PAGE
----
In my sangha, we all use our Dharma names. Sure, at first, it’s awkward. We think we’ll never remember, and we forget a lot of the time. Then, we adapt. Old habits change. The mind rewires. It happens, and it happens by itself. That’s what Dharma means.

Dharma is translated as “truth” and “teaching.” And the truth teaches itself, once little old me gets out of the way.

I vow to take what I am given. – Zen priest ordination precepts

Maezen (“May-zen”) isn’t really Japanese. It isn’t Asian, and it isn’t Buddhist. It is a vow. And unlike other halfhearted vows I’ve made but never kept, I’ve vowed to take it. I wear it on my sleeve, where I can see it, and where I can be it.

It is the heart of the Dharma.

You can call me Maezen. You can call me Karen. You can call me Mrs. You can call me Buddhist. You can call me Irish. You can call me Serbian. You can call me Mom. You can call me Honey. You can call me @#%!# You can call me No One. You can call me and I will respond. The response makes all the difference.

In matters of the heart, we too often forget what we have promised to remember, and remember what is best to forget.Hand Wash Cold

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Stacking up: a taste of my laundry

December 14th, 2009    -    24 Comments

I started at 8 a.m. this morning and finished the last load at 5 p.m. Today was laundry day; everyday could be laundry day. And at this dark hour, on this late day of this long year, some things are done but other things are not.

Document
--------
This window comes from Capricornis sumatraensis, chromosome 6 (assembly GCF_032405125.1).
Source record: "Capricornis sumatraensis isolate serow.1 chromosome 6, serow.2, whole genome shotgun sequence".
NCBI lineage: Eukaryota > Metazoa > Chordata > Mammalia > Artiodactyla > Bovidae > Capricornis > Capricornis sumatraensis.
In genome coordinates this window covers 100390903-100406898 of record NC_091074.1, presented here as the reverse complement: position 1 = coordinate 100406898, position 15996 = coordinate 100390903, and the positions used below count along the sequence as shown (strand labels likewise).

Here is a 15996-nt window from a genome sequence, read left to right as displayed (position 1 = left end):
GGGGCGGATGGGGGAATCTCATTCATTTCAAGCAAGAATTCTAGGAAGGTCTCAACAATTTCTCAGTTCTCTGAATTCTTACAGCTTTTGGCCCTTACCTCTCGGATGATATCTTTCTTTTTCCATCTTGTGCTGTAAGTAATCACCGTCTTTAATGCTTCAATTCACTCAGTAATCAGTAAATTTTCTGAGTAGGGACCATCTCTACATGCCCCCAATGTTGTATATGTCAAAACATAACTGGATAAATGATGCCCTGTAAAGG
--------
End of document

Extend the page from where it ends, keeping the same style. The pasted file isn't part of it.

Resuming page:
The holiday greetings did not get out. This will have to do.

In a few days we leave for a foggy stay at a nearby beach before coming home for Christmas and a breakfast of – naturally – banana pancakes. With that in mind, with you in mind, with everything done and undone still on my mind, I offer you this taste of my latest confection, the first audio excerpt of my new book, Hand Wash Cold: Care Instructions for an Ordinary Life. It may be something you’ve read before or heard me say before. Either way, I know in my bones on this chilly, silent night, in my holey socks and nubby sweater, with the dog asleep and the room aglow, just me telling you my homemade story amid the sounds of my house, that you will love it. My hope is that you will stir that love into your own holiday brunch, dinner, and every meal after. I’ll try to do the same.

The most we can do for one another is listen. You’ve already done everything for me, and more.

Happy holidays, friends, brothers and sisters, all. I love you.

How to unwrap your life

December 8th, 2009    -    22 Comments

I speed-read a short story collection last week, Ishiguro’s Nocturnes, which I cannot recommend. Despite that, one story in the book stuck. It was about the relationship between a cellist and his musical mentor, a woman who described herself as a virtuoso. The woman gives her protégé weeks of technical and inspirational corrections before revealing that she cannot play a cello herself. “We are both virtuosos,” she explained in pitch-perfect logic, “but my virtuosity has not been unwrapped.”

A wrapped-shut virtuoso. Does that resonate?

We dare not yet pick up our own instrument for fear of, well, everything. We are cautious, guarded, unprepared. Getting closer, we tell ourselves. Getting ready. Awaiting the moment of fulfillment, when our mastery will be revealed. In the meantime, our virtuosity is unchallenged, shielded beneath layers of tissue, inert, immobile, a precious empty ideal. Held in reserve for one day.